My favorite example of this trend happened in 1865, right after the end of the Civil War. Thousands of the millions of Irishmen who'd emigrated following the famines that began in the late 1840s, or their sons, were veterans of the Union Army. When the war was over in the South, they formed a private army and invaded Canada.
We are the Fenian Brotherhood, skilled in the arts of war,This story rarely gets taught in school, but it's an interesting one -- part of a bigger story of Irish resistance to British authority, as the main impetus for the raid was to force the British to devote armed forces and mental energy away from the planned revolt in Ireland. The British defended their interests in the traditional way -- with spies -- and thus were entirely too prepared for the planned Irish revolt. The Canadian invasion... well, read for yourselves.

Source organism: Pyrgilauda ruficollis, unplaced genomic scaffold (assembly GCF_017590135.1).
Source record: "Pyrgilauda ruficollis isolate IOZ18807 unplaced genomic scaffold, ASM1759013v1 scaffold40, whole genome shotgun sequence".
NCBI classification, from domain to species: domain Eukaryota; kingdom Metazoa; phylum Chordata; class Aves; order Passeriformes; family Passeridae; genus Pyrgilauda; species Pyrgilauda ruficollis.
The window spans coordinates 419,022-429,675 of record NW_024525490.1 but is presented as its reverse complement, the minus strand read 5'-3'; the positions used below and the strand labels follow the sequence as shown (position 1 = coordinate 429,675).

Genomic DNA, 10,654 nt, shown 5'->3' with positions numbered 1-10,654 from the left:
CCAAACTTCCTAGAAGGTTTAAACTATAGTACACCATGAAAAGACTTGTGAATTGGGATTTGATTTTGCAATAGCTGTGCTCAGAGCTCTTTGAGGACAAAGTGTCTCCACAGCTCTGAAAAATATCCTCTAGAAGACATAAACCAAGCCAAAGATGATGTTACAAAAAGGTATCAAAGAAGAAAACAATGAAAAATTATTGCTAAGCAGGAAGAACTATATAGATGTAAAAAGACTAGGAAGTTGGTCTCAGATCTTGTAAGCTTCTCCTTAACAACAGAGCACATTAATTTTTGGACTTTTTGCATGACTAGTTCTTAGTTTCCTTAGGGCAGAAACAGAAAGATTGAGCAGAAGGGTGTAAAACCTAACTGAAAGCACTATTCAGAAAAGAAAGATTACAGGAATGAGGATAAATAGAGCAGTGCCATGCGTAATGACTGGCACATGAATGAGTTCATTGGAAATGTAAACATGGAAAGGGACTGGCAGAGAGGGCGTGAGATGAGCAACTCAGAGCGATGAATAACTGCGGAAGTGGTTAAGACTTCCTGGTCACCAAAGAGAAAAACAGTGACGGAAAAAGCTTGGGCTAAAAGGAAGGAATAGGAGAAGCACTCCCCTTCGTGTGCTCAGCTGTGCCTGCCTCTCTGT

And we’re going to fight for Ireland, the land we adore,
Many battles we have won, along with the boys in blue,
And we’ll go and capture Canada,
for we’ve nothing else to do.
The reason I mention all of this was that I read this morning that there has been another such violation. Like the Fenian raids, it was led by immigrants to the United States who were veterans of our wars. This time it happened in Gambia, and it sounds as if it would have worked if the members of the government who'd promised to defect to support the insurrection had followed through.
Sigga Jagne believes her brother died in a heroic struggle against tyranny and that Jammeh's regime is weaker than it appears. "His legacy is that he stood up for people who had nobody to stand up for them," she said. "People who were daily being abused and tortured and abducted and killed. It was worth it for him."It's an interesting story, which happened just before the new year.